Auschwitz documentary airs on-campus

The USC Shoah Foundation and the Annenberg School for Communication and Journalism held an advanced screening on Thursday of the new CNN documentary, The Voices of Auschwitz. The documentary will be nationally aired on Jan. 27 to coincide with the 70th anniversary of the Auschwitz liberation.

The hour-long feature, hosted by CNN anchor Wolf Blitzer, detailed the stories of four Holocaust survivors as they recounted the harrowing details of their detention in concentration camps as well as their journeys to rebuild their postwar lives.

The four survivors featured in the film came from all walks of life and experienced Auschwitz from various angles: Eva Kor, who along with her twin was subjected to medical experimentation by the infamous Dr. Josef Mengele; Renée Firestone, whose artistic talents allowed her to thrive as a fashion designer after the war; Martin Greenfield, who learned how to tailor while in the camp and went on to hold a clientele of U.S. presidents and celebrities; and Anita Lasker-Wallfisch, a musician who played cello in the Auschwitz orchestra and whose grandson, also a musician, was in the audience.

The discussion, which was originally scheduled to take place after the screening, was split into two parts — one held before the screening and another impromptu discussion after, to include the delayed arrival of Firestone.

Dr. Stephen D. Smith, the executive director of the Shoah Foundation, moderated the discussion with two CNN panelists: Leora Kapelus,  executive producer, and Jennifer Hyde, the director of development for CNN. He began by introducing the core purpose of the USC Shoah Foundation.

“We should be thinking about how do we use media, journalism and the various digital channels available to us to deliver a message to the world,” he said.

Housed in Leavey Library, the Shoah Foundation Institute for Visual History and Education aims to collect and produce audio-visual interviews with survivors and witnesses of the Holocaust and other genocides. The Institute currently holds more than 53,000 eyewitness accounts, making its archives the largest collection of video testimonies from genocide survivors and witnesses in the world.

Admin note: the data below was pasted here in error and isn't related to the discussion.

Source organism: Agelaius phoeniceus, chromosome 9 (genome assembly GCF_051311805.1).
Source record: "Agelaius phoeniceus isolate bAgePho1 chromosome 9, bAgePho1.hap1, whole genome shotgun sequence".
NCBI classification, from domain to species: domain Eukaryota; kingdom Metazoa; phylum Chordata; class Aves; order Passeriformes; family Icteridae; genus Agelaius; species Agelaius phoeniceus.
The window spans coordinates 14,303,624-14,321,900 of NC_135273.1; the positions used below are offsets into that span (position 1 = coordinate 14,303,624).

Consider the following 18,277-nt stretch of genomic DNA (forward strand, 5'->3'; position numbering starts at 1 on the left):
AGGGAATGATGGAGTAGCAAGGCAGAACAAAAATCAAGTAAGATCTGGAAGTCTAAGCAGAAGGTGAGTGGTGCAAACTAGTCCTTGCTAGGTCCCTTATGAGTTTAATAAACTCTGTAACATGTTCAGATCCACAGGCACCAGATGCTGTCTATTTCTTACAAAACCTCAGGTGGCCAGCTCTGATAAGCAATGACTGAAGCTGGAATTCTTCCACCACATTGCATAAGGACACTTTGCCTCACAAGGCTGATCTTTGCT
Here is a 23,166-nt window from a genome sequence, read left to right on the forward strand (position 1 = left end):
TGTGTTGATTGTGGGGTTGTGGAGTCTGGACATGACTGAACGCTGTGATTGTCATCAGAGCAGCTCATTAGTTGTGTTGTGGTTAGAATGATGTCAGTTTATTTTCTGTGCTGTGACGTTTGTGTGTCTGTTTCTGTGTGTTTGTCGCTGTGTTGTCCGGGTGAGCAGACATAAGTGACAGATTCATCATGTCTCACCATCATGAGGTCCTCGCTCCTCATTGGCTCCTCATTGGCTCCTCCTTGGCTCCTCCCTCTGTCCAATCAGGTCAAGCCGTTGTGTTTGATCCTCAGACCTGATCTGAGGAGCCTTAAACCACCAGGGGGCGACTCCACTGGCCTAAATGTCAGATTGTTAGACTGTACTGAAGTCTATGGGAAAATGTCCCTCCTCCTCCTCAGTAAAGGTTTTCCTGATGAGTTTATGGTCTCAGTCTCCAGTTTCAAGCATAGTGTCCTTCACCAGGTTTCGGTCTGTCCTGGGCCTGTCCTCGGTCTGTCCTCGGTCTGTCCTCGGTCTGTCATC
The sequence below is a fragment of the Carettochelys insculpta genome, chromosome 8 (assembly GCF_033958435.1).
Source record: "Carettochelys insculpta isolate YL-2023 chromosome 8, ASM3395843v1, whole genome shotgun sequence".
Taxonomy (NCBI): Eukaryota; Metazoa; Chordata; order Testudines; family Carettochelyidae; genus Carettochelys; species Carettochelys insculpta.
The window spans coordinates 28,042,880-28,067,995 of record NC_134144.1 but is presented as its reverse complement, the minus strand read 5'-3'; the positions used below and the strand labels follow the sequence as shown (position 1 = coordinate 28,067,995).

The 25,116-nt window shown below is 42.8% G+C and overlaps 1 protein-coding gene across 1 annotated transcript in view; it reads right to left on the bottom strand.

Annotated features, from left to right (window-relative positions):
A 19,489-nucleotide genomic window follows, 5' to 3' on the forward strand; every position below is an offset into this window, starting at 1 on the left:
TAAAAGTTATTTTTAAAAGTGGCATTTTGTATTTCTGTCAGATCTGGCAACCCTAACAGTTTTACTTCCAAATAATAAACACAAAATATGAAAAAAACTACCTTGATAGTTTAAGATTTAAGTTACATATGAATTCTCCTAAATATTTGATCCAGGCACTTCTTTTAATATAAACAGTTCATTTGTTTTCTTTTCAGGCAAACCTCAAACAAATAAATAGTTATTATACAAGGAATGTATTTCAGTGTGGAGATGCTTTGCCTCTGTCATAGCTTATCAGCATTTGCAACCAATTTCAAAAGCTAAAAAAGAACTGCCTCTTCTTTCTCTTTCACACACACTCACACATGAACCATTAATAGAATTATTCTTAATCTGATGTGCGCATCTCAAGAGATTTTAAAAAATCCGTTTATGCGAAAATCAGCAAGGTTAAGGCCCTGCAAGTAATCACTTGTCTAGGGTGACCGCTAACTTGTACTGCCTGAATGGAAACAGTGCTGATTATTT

“We have to really consider how to curate these historical contents,” Smith explained to the audience.

The two CNN panelists shared how the documentary project came to be. According to Kapelus, CNN had originally planned to play segments of Auschwitz stories throughout the day of the 70th anniversary in addition to its usual programming. However, she accumulated so much information through her research that she felt compelled to share the stories through a different, more comprehensive format.

“As we came across more and more phenomenal stories and phenomenal people, we felt [these stories] could not go untold,” Kapelus said, adding that she felt a documentary could make a bigger difference for an audience and could potentially open channels for religious tolerance.

Smith commented how unconventional it was for a current news station like CNN to produce a documentary on events that had happened in the past. In response, Hyde then noted the continued relevancy of Holocaust education, linking it to modern genocides and even the recent Paris attacks, which included a hostage crisis in a kosher market.

“Auschwitz has come to represent something truly inconceivable that happened in the world. As a news network, these are the type stories that we share and thus [Auschwitz] is every bit as relevant now as it was 70 years ago,” she said.

Furthermore, Hyde emphasized how the documentary had CNN’s resources at its disposal to amplify the storytelling even more.

“A very talented team from CNN spent eight or nine days in Auschwitz doing all the shooting. They were able to negotiate to shoot, for example, an actual Mengele instrument or an actual uniform. They managed access to places where film crews normally aren’t able to go,” she told the audience.

After the screening, Firestone was invited to the stage for a Q&A session. The film capitalized on Firestone’s fashion design hobby — it was a pivotal way in which Firestone was able to retain her spirit to survive. She has long since retired from the fashion industry and is now a public speaker for Holocaust education.

“Unfortunately, humanity did not learn very much because the world today is still in terrible shape,” Firestone said. “I keep hoping that humanity will come to senses and stop killing one another. I’m now past 90 years so who’s going to do my job? Who’s going to teach young people to behave, respect and love each other?”